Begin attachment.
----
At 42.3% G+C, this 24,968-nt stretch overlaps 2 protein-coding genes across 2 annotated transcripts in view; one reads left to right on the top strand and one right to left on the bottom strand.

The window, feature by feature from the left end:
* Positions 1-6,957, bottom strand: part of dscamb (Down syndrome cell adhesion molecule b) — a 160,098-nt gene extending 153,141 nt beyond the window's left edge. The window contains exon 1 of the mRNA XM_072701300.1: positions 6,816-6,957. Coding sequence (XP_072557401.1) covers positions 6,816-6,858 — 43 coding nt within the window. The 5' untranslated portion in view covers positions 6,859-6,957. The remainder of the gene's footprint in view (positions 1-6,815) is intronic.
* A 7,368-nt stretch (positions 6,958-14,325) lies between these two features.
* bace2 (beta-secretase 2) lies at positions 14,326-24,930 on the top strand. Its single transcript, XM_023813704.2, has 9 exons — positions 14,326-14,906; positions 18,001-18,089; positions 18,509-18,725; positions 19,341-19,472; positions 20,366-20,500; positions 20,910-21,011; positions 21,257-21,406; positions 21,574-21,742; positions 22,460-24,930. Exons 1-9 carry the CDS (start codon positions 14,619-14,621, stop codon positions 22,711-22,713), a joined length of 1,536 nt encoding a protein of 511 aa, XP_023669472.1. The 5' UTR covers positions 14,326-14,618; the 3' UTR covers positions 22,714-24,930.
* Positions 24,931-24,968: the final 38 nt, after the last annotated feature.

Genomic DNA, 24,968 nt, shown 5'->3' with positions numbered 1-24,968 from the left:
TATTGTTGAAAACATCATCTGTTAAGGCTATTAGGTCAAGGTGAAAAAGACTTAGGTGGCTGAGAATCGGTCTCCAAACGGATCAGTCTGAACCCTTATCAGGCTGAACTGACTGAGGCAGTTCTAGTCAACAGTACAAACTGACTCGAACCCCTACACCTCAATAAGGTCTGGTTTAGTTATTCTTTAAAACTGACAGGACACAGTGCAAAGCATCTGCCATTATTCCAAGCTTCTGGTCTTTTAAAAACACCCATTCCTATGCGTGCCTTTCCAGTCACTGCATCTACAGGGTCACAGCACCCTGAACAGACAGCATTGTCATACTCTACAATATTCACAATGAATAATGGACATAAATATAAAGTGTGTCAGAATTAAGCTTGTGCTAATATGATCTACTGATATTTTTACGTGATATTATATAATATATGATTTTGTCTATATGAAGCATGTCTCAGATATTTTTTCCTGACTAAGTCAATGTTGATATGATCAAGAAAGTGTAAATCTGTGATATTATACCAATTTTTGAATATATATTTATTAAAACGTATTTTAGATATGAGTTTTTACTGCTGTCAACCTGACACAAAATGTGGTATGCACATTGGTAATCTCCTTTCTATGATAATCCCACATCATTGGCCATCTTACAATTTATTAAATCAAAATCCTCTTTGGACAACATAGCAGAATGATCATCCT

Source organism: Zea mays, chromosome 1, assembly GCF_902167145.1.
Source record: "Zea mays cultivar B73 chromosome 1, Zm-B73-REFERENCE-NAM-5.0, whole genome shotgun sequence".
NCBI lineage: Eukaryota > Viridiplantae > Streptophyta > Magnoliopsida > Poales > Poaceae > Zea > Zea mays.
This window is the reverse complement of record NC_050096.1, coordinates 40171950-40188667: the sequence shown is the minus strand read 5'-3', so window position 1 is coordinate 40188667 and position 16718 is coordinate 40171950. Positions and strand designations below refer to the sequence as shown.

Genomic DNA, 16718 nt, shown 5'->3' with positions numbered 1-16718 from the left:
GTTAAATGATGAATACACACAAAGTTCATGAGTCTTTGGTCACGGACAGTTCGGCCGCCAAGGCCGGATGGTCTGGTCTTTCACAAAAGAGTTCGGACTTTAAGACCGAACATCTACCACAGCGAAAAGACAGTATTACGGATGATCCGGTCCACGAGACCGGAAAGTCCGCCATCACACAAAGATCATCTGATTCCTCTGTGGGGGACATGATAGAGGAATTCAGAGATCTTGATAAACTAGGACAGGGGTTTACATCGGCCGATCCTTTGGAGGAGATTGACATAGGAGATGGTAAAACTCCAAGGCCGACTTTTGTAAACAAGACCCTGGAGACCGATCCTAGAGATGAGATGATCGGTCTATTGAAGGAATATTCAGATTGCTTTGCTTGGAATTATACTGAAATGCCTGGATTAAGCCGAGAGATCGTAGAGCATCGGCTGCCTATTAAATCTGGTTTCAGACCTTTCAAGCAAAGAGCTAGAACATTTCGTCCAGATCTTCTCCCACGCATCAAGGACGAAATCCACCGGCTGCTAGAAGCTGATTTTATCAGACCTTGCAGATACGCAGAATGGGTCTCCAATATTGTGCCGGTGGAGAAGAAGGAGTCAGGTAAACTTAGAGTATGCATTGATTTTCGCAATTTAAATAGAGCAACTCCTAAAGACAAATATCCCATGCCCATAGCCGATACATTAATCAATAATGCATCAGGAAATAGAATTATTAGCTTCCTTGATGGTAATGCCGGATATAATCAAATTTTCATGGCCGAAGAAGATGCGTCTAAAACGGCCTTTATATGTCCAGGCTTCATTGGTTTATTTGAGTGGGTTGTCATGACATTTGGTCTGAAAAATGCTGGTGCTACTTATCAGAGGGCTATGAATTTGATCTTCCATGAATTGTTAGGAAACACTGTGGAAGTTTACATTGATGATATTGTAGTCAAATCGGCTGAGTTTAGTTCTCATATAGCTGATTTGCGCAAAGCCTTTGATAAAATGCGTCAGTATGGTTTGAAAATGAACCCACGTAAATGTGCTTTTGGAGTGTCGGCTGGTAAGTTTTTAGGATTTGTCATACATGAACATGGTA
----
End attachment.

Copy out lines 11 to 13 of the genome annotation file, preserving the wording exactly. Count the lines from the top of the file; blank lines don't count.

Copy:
NCBI lineage: Eukaryota > Viridiplantae > Streptophyta > Magnoliopsida > Poales > Poaceae > Zea > Zea mays.
This window is the reverse complement of record NC_050096.1, coordinates 40171950-40188667: the sequence shown is the minus strand read 5'-3', so window position 1 is coordinate 40188667 and position 16718 is coordinate 40171950. Positions and strand designations below refer to the sequence as shown.

Genomic DNA, 16718 nt, shown 5'->3' with positions numbered 1-16718 from the left: